Patrick Collins – Research and Enquiries Officer
A name that appears frequently in the motoring press in the early years of the 20th century is that of Mary Kennard. At a time when few ladies drove she became a leading advocate of both motoring and motorcycling for women.
The wife of Edward Kennard, a land owner and former journalist, Mary Kennard made a name for herself in late Victorian and Edwardian Britain as a prolific novelist, writing as Mrs Edward Kennard. Her writing was based mainly around country sports. She was one of twenty-four authors, among them Bram Stoker and Sir Arthur Conan Doyle, who contributed to the The Fate of Fenella in 1892. Like many of the period, she was a keen cyclist, writing A Guidebook for Lady Cyclists in 1896. In 1899 she began driving in a 3½hp Benz and in the years that followed became increasingly involved in advocating motoring.
Mr Kennard was himself a well known early motorist and was the owner of the first production Napier, the car driven by SF Edge in the 1,000 Mile Trial of 1900. Mrs Kennard, although not registered as an official entrant, completed most of the route of the trial at the wheel of a De Dion Bouton Voiturette borrowed from Edge. Meeting with a minor incident near Northampton in the latter stages, she retired to the family home at Market Harborough, later receiving a reprimand from the car’s famous owner for driving too fast for the circumstances in which she found herself.
Mary Kennard was both a keen motorist and hands-on mechanic, reputedly having her own overalls which she wore when carrying out repairs, assisted by Brooks her chauffeur.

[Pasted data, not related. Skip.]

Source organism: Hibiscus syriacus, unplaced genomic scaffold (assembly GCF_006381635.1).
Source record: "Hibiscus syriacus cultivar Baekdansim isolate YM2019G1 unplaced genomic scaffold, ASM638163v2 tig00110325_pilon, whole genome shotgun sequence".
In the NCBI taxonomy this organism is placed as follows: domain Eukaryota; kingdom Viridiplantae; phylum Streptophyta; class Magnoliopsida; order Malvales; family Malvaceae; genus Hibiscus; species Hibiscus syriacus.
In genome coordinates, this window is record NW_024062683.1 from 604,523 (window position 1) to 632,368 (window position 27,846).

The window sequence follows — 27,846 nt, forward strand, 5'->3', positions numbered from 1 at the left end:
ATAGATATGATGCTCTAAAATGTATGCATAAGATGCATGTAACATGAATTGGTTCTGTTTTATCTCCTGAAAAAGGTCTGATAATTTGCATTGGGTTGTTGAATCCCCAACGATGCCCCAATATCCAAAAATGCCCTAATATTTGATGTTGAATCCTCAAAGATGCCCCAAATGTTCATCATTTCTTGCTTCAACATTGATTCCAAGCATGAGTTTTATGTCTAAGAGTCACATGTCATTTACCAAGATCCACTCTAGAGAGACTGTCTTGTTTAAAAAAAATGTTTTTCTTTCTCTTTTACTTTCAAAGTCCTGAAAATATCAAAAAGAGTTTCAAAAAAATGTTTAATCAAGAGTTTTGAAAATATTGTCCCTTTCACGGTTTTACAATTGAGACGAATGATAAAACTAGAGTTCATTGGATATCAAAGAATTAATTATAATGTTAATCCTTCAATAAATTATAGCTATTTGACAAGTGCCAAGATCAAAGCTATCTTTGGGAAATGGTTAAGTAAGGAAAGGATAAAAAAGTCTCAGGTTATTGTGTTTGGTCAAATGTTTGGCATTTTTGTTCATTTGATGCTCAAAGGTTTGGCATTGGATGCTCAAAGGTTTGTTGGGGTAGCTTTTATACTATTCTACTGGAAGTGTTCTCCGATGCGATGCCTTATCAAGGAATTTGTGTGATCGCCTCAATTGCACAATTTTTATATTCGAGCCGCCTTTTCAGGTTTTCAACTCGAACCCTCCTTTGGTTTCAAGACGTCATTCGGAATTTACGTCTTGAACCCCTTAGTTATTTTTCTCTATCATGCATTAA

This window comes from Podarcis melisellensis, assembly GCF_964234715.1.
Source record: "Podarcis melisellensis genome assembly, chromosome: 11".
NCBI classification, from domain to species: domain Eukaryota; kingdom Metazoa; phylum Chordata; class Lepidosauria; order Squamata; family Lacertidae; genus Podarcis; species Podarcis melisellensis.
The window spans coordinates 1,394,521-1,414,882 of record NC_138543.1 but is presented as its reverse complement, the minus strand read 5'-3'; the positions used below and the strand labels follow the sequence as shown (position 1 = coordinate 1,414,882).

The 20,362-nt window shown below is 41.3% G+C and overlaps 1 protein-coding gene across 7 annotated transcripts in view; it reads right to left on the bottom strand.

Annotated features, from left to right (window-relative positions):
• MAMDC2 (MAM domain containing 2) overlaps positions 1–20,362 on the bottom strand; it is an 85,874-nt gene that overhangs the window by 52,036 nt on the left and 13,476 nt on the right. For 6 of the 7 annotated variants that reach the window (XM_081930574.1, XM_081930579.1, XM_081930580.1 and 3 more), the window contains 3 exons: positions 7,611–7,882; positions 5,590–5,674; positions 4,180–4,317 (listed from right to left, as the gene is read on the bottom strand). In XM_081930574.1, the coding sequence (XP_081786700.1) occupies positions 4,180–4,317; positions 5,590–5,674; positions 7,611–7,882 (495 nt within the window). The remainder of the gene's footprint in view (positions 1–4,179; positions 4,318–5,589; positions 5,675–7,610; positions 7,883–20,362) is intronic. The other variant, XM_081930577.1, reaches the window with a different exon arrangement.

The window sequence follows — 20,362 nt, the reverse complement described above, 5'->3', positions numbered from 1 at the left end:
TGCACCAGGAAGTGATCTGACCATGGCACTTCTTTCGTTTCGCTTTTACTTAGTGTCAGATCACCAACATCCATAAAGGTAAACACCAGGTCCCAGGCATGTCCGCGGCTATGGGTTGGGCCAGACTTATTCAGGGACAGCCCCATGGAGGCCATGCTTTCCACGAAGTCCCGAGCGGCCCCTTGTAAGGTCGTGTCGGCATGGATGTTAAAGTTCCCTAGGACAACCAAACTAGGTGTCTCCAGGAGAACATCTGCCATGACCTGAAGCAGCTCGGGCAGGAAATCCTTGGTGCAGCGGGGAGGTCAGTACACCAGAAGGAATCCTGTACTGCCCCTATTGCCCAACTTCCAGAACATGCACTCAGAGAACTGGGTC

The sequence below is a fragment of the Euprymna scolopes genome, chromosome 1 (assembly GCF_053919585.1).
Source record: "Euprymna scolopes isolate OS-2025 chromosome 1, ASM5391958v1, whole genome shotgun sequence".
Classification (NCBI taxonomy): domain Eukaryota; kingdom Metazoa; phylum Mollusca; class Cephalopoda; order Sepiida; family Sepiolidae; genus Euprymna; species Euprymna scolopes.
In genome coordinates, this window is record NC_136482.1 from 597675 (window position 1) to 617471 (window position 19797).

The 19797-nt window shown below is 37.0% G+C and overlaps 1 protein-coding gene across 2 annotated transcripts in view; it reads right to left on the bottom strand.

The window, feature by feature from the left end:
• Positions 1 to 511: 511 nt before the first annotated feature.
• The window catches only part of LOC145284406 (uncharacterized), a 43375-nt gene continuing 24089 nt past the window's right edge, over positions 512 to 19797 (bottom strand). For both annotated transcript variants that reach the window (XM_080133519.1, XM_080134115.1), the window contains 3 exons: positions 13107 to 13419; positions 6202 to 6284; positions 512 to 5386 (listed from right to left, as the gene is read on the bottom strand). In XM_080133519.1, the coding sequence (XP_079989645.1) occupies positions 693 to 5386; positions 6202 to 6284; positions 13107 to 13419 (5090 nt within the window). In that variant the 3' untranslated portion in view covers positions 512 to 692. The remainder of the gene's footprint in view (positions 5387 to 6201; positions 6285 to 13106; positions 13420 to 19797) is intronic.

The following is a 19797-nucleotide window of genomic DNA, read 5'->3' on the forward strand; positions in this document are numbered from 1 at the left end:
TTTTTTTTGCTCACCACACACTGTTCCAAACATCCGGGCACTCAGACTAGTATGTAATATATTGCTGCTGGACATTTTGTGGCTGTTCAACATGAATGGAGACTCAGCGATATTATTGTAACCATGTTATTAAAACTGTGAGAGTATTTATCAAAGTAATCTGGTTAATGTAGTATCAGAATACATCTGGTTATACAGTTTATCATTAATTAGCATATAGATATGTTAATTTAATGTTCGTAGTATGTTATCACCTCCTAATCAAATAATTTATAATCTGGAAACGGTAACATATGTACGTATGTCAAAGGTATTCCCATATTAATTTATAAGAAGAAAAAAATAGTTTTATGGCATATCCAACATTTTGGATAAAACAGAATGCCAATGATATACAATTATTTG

A regular contributor to the motoring press, Mary Kennard wrote frequently for Car Illustrated, John Scot-Montagu’s (later 2nd Baron Montagu of Beaulieu) weekly journal of travel by land, sea and air, on both four and two-wheeled subjects as in this piece from 27th August 1902:
“I greatly prefer the motor bicycle to the three-wheeler. Certainly something is sacrificed in safety and stability, but the gain in handliness, in weight, and having a single track is enormous.”
Although generally advocating motoring for women, sometimes the tone of her writing was, to our modern eyes, a little self defeating as in her comments after trying a new 20hp Maudslay, a large and powerful car and not the easiest for anyone to handle, in the issue of 3rd September 1902:
“The clutch spring was so stiff that my feminine strength was hardly sufficient to depress it. So after a most interesting experience and driving some five or six miles, I thought it more prudent to resign the helm to the owner.”
On the whole, however, Mrs Kennard’s advice to fellow lady motorists was positive:
“One of the greatest tests of good driving is to be able to inspire one’s passengers with a feeling of confidence, especially if they are timid… It is a responsibility for a woman to steer a car full of strangers, and she should rise equal to the occasion.” (Car Illustrated 4th June 1902)
Seemingly ever at the forefront of the latest motoring developments, by 1914 Mary Kennard had adopted the trend for light cars, appearing in the pages of the 2nd March issue of The Light Car & Cyclecar magazine extolling the virtues of the new breed of small cars for the lady motorist. She advocated the new breed of light car for women drivers whom she clearly felt were possessed of a natural mechanical sympathy:
“A woman with an ear for music has also an ear for an engine. She understands its beat, knows when to accelerate and when not.”
Mary Kennard died in 1936, by which time her success as a novelist and pioneer motorist had been long forgotten.
Discover more from our The Drive for Change project, exploring the connection between motoring and the suffrage movement, and the emancipation of women in the broader context.